Other programs would not be eliminated entirely, but would be cut significantly. Those include grants to states for career and technical education, which would lose $168 million, down 15 percent compared to current funding; adult basic literacy instruction, which would lose $96 million (down 16 percent); and Promise Neighborhoods, an Obama-era initiative meant to build networks of support for children in needy communities, which would lose $13 million (down 18 percent).

The documents also shed some light on how the administration plans to encourage school choice. The March proposal said the administration would spend $1 billion to encourage districts to switch to “student-based budgeting,” or letting funds flow to students rather than schools.

The approach is considered essential for school choice to thrive. Yet the mechanics of the Trump administration making it happen are far from obvious, as we reported in March:

There’s a hitch in the budget proposal: Federal law spells out exactly how Title I funds must be distributed, through funding formulas that sends money to schools with many poor students.

“I do not see a legal way to spend a billion dollars on an incentive for weighted student funding through Title I,” said Nora Gordon, an associate professor of public policy at Georgetown University. “I think that would have to be a new competitive program.”

There are good reasons for the Trump administration not to rush into creating a program in which states compete for new federal funds, though. … Creating a new program would open the administration to criticism of overreach — which the Obama administration faced when it used the Race to the Top competition to get states to adopt its priorities.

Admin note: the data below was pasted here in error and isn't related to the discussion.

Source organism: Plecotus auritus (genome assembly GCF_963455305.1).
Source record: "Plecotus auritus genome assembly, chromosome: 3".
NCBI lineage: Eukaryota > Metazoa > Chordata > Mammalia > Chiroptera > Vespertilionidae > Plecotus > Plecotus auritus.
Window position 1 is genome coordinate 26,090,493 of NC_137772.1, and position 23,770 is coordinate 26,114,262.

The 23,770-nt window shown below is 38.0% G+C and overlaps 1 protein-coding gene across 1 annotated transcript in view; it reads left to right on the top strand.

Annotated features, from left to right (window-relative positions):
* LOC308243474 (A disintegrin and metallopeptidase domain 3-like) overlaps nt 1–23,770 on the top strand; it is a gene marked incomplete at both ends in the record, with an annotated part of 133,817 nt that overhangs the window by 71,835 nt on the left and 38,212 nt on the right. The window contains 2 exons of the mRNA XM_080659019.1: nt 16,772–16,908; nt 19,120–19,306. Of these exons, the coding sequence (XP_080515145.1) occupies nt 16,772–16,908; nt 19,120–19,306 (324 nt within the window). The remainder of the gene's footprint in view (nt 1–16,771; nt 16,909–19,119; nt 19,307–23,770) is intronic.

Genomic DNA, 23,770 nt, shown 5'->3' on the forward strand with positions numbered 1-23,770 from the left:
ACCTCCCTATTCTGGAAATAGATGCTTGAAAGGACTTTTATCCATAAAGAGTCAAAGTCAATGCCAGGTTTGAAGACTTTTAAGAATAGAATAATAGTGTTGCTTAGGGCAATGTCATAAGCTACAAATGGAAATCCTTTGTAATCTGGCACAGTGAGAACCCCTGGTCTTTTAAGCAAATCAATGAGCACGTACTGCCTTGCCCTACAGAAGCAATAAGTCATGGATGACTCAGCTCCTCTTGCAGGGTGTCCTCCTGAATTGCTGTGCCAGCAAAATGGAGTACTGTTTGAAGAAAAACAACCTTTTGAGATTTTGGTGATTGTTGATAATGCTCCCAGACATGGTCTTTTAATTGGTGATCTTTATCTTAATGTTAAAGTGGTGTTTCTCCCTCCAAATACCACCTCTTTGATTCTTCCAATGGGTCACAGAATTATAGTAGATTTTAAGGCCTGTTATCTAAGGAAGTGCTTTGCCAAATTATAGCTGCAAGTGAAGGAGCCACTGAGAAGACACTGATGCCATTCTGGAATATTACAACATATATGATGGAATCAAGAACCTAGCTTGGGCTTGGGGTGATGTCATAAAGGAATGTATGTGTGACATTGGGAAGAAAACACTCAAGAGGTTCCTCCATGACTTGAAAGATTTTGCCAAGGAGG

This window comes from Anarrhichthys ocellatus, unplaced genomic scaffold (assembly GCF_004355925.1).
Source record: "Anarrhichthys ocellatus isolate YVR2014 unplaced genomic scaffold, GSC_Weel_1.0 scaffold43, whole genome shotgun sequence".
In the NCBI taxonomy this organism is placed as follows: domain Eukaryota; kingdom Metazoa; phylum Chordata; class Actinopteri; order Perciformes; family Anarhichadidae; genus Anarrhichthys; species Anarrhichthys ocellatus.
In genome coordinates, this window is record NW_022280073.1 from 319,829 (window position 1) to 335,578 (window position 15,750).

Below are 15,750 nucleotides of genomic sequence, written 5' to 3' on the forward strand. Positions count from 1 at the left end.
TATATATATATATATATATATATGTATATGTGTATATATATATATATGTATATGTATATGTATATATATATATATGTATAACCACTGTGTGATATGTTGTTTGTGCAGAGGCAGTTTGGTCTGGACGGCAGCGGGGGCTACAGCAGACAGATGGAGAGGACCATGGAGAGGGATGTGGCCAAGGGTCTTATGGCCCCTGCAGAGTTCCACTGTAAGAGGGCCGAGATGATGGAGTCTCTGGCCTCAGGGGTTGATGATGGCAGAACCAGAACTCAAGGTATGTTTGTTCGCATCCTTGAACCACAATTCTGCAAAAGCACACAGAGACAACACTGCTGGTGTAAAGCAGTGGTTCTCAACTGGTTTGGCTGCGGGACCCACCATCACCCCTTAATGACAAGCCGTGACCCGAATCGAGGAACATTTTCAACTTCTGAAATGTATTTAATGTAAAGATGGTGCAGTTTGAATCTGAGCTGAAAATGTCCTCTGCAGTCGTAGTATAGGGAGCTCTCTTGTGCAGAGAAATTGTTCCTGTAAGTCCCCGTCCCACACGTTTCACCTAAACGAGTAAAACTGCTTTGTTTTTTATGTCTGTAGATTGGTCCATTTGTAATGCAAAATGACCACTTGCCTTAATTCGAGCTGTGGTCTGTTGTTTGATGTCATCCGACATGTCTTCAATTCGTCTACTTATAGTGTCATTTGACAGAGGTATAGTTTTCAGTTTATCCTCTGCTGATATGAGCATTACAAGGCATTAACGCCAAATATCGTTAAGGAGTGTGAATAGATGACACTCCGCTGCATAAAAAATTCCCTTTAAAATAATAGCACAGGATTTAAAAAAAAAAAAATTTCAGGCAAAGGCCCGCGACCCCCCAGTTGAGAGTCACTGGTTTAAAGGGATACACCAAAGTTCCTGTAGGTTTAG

It’s unclear from the Post’s report how the Trump administration is handling Gordon’s concerns. But the Post reports that the administration wants to use a competitive grant program — which it’s calling Furthering Options for Children to Unlock Success, or FOCUS — to redistribute $1 billion in Title I funds for poor students. That means the administration decided that an Obama-style incentive program is worth the potential risks.

The administration’s budget request would have to be fulfilled by Congress, so whether any of the cuts or new programs come to pass is anyone’s guess. Things are not proceeding normally in Washington, D.C., right now.

By the numbers

After reshaping itself to combat declining interest, Teach For America reports a rise in applications

PHOTO: Kayleigh Skinner
Memphis corps members of Teach For America participate in a leadership summit in last August.

Teach for America says its application numbers jumped by a significant number this year, reversing a three-year trend of declining interest in the program.

The organization’s CEO said in a blog post this week that nearly 49,000 people applied for the 2017 program, which places college graduates in low-income schools across the country after summer training — up from just 37,000 applicants last year.

“After three years of declining recruitment, our application numbers spiked this year, and we’re in a good position to meet our goals for corps size, maintaining the same high bar for admission that we always have,” Elisa Villanueva Beard wrote. The post was reported by Politico on Wednesday.

The news comes after significant shake-ups at the organization. One of TFA’s leaders left in late 2015, and the organization slashed its national staff by 15 percent last year. As applications fell over the last several years, it downsized in places like New York City and Memphis, decentralized its operations, and shifted its focus to attracting a more diverse corps with deeper ties to the locations where the program places new teachers. 

This year’s application numbers are still down from 2013, when 57,000 people applied for a position. But Villanueva Beard said the changes were working, and that “slightly more than half of 2017 applicants identify as a person of color.”